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Page 15 BOX 1.1 What Drives the Progress in Information Technology? · Integrated circuits improve rapidly. Computers are made from integrated circuits, each component of which gets half as high and half as wide every 5 years, with the result that the same area can hold four times as many components at the same cost. Also, each component runs twice as fast, and the circuit chips get bigger. The physical limits to this progress are still far off. · Newdesigns take advantage of advances in integrated circuits. Today's microprocessors and memories are made from very large scale integrated (VLSI) circuits. Although modern VLSI microprocessors and memories may have 10 million components, they are actually designed in no more time than the integrated circuits of a decade ago that had only 100,000 components. Advances in designs and design tools—in our ability to master complexity—have been, and will continue to be, essential to taking advantage of advances in integrated circuit technology. · It is cheap to make more devices, and the same integrated circuit foundries can make many different devices. The marginal cost of building more computers is small, because the cost of raw materials is low and the components are mass-produced. Further, although an integrated circuit foundry may be expensive to build, it can make many different products, just as a printing press can print many different books. Because the same process is used over and over again, improvements in this process have enormous effects on product cost and quality. · New designs can quickly become products. A new digital system is usually built in an existing foundry that operates directly from a digital description of the design. Investing in prototypes is not necessary, because it is possible to simulate a product accurately and automatically from the design. · Dramatic system advances enable dramatic application advances. The fact that computing power per dollar doubles every 18 months means that capabilities can migrate from the high end to the consumer rapidly and predictably. It is R&D investment at the high end that creates these capabilities. Today's desktop workstation was the supercomputer of a mere decade ago. Today's solutions to the problems of large-scale parallelism will enable us to solve tomorrow's mass-market problems of on-chip parallelism. Rapid progress has produced successive waves of new companies in diverse areas related to information technology and its applications: integrated circuits, computer hardware, computer software, communications, embedded systems, robotics, video on demand, and others. Many of today's major hardware and software firms, including Sun Microsystems and Microsoft, both with revenues of more than $4 billion per year (Computer Select, 1994), did not exist 15 years ago, and none except IBM and Unisys were in the information business 40 years ago. Many of these new companies have drawn on ideas and people from federally funded research projects. RETAINING LEADERSHIP IN INFORMATION TECHNOLOGY IS VITAL TO THE NATION The U.S. lead in information technology has brought benefits that are clearly valuable to the nation: · The jobs and profits generated by the industry itself. The information technology industry is big: Revenues attributable to hardware and software sales plus associated services were on the order of $500 billion in 1993.3Due to the limitations of what is actually counted in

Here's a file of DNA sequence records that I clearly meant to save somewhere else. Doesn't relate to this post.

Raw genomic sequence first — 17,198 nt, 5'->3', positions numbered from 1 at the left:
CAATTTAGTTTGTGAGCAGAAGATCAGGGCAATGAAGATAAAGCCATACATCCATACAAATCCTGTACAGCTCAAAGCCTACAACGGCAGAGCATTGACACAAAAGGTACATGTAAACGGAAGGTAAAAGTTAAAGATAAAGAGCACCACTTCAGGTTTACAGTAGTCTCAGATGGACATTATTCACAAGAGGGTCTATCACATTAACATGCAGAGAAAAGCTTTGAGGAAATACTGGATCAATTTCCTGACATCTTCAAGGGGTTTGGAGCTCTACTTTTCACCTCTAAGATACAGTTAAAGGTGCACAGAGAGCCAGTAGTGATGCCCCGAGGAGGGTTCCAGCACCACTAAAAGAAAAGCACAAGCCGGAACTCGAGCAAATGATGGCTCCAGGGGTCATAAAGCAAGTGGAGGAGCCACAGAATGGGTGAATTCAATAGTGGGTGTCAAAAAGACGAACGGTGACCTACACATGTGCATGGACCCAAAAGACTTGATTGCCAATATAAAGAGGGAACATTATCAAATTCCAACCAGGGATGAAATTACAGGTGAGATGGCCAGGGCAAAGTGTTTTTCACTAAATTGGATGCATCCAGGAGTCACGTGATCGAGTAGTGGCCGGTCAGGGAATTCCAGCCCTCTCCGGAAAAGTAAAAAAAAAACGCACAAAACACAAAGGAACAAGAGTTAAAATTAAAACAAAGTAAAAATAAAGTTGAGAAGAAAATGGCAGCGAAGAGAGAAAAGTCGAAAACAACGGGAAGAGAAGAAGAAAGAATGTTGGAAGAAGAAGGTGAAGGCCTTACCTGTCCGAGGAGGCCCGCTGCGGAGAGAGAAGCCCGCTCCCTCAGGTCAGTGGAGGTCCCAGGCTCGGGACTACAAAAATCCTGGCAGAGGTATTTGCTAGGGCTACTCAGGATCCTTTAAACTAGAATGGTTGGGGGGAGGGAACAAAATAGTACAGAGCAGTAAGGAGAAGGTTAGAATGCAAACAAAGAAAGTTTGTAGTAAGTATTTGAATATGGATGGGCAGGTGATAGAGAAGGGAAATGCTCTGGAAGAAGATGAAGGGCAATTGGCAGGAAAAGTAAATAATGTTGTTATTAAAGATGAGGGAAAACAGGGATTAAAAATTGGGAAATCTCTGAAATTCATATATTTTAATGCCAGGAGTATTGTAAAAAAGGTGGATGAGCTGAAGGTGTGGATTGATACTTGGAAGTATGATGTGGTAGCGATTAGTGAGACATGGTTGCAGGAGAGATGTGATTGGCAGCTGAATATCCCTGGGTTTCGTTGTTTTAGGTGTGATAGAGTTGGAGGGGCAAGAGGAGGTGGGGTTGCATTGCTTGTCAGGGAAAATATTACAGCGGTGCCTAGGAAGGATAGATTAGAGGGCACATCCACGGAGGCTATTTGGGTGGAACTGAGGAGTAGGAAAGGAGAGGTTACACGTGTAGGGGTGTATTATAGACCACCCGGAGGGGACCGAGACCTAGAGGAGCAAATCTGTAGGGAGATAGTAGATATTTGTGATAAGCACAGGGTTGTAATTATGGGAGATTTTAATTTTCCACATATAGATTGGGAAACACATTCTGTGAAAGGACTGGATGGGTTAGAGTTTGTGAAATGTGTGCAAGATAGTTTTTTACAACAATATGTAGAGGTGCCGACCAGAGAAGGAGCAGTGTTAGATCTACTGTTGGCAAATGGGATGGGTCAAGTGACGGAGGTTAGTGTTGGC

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Page 16 any given estimate, this figure may be conservative. The jobs and profits that the information technology industry complex delivers are worth careful preservation. · The advantages that other sectors gain from early access to the best information technology, ahead of our international competitors. Learning how to use computers for new tasks sooner allows firms to capture new market segments and compete more efficiently in old ones. U.S. competitiveness in engineering, manufacturing, transportation, financial services, and a host of other areas depends on U.S. competitiveness in information technology (CSTB, 1994b, 1995). · The benefits that our citizens gain from information technology in their daily lives. Benefits are evident in education, medicine, finance, communication, entertainment, information services, and other areas. The lives of Americans are improved by 24-hour banking, improved fuel economy in automobiles, noninvasive medical diagnosis, and hundreds of uses of computers for generating film sequences and as the basis for computerized games. The reach and impact of such applications are increasing rapidly. Our lead in information technology is fragile, and it will slip away if we fail to adapt. Leadership has often shifted in a few product generations, and a generation in the information industry can be less than 2 years. As a nation we must continue to foster the flow of fresh ideas and trained minds that have enabled the U.S. information technology enterprise as a whole to remain strong despite the fate of individual companies. International competition is fierce, and it is likely to increase. In the mid-1980s Japan and Europe recognized the strategic importance of information technology and began investing massively in the Fifth Generation and Esprit efforts, respectively. Although these efforts did not yield new technologies to rival our own, their very significant investments in research and technology infrastructure are laying the foundation for future challenges.4 Today, through the efforts of government, academia, and industry, our nation retains its lead and continues to enjoy the benefits associated with it. Although many factors contributed, the committee believes that federal investment in the advancement of information technology has played a key role. Indeed, for nearly 50 years federal investment has helped to train the people and stimulate the ideas that have made today's computers and many of their applications possible. Federal support early in the life cycle of many ideas has advanced them from novelties to convincing demonstrations that attract private investment to products and services that ultimately add to the quality of U.S. life. THE FEDERAL INVESTMENT IN COMPUTING RESEARCH HAS PAID RICH DIVIDENDS In the 1940s and 1950s, much of the federal investment in computing research was for defense (Flamm, 1988). Technical needs such as fire control and intelligence needs such as cryptography and mission planning required great computing power. Since the early 1960s the federal government has invested more broadly in computing research, and these investments have profoundly affected how computers are made and used, contributed to the development of innovative ideas and training of key people, and led to the kinds of advances sampled in Table 1.1. Figure 1.2 shows the corresponding timelines for progress from research topics commercially successful applications. Notable among the government efforts stimulating many of these advances have been the Advanced Research Projects Agency's (ARPA's)